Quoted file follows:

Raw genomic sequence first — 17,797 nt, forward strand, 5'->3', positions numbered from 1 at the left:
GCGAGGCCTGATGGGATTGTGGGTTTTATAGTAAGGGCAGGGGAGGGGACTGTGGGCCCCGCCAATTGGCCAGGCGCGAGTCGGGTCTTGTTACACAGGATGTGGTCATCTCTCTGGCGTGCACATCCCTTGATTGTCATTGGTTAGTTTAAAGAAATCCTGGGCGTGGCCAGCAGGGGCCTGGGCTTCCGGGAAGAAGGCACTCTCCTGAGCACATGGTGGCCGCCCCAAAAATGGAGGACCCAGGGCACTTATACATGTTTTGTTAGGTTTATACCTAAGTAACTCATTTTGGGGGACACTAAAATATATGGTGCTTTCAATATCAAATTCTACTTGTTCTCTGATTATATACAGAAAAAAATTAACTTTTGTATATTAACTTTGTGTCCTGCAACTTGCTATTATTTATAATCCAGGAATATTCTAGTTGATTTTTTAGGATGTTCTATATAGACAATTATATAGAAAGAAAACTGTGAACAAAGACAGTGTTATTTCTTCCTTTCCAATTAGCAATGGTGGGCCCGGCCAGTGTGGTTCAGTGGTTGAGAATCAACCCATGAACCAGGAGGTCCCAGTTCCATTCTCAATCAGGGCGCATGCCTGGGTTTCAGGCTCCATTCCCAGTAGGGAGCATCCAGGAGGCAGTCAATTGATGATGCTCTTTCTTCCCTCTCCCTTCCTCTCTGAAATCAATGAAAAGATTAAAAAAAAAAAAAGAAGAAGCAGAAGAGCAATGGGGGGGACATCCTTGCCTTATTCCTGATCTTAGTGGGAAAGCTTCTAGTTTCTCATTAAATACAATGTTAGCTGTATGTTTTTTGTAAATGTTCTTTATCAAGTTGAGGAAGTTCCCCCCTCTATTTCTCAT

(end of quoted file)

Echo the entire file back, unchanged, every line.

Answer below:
Raw genomic sequence first — 17,797 nt, forward strand, 5'->3', positions numbered from 1 at the left:
GCGAGGCCTGATGGGATTGTGGGTTTTATAGTAAGGGCAGGGGAGGGGACTGTGGGCCCCGCCAATTGGCCAGGCGCGAGTCGGGTCTTGTTACACAGGATGTGGTCATCTCTCTGGCGTGCACATCCCTTGATTGTCATTGGTTAGTTTAAAGAAATCCTGGGCGTGGCCAGCAGGGGCCTGGGCTTCCGGGAAGAAGGCACTCTCCTGAGCACATGGTGGCCGCCCCAAAAATGGAGGACCCAGGGCACTTATACATGTTTTGTTAGGTTTATACCTAAGTAACTCATTTTGGGGGACACTAAAATATATGGTGCTTTCAATATCAAATTCTACTTGTTCTCTGATTATATACAGAAAAAAATTAACTTTTGTATATTAACTTTGTGTCCTGCAACTTGCTATTATTTATAATCCAGGAATATTCTAGTTGATTTTTTAGGATGTTCTATATAGACAATTATATAGAAAGAAAACTGTGAACAAAGACAGTGTTATTTCTTCCTTTCCAATTAGCAATGGTGGGCCCGGCCAGTGTGGTTCAGTGGTTGAGAATCAACCCATGAACCAGGAGGTCCCAGTTCCATTCTCAATCAGGGCGCATGCCTGGGTTTCAGGCTCCATTCCCAGTAGGGAGCATCCAGGAGGCAGTCAATTGATGATGCTCTTTCTTCCCTCTCCCTTCCTCTCTGAAATCAATGAAAAGATTAAAAAAAAAAAAAGAAGAAGCAGAAGAGCAATGGGGGGGACATCCTTGCCTTATTCCTGATCTTAGTGGGAAAGCTTCTAGTTTCTCATTAAATACAATGTTAGCTGTATGTTTTTTGTAAATGTTCTTTATCAAGTTGAGGAAGTTCCCCCCTCTATTTCTCAT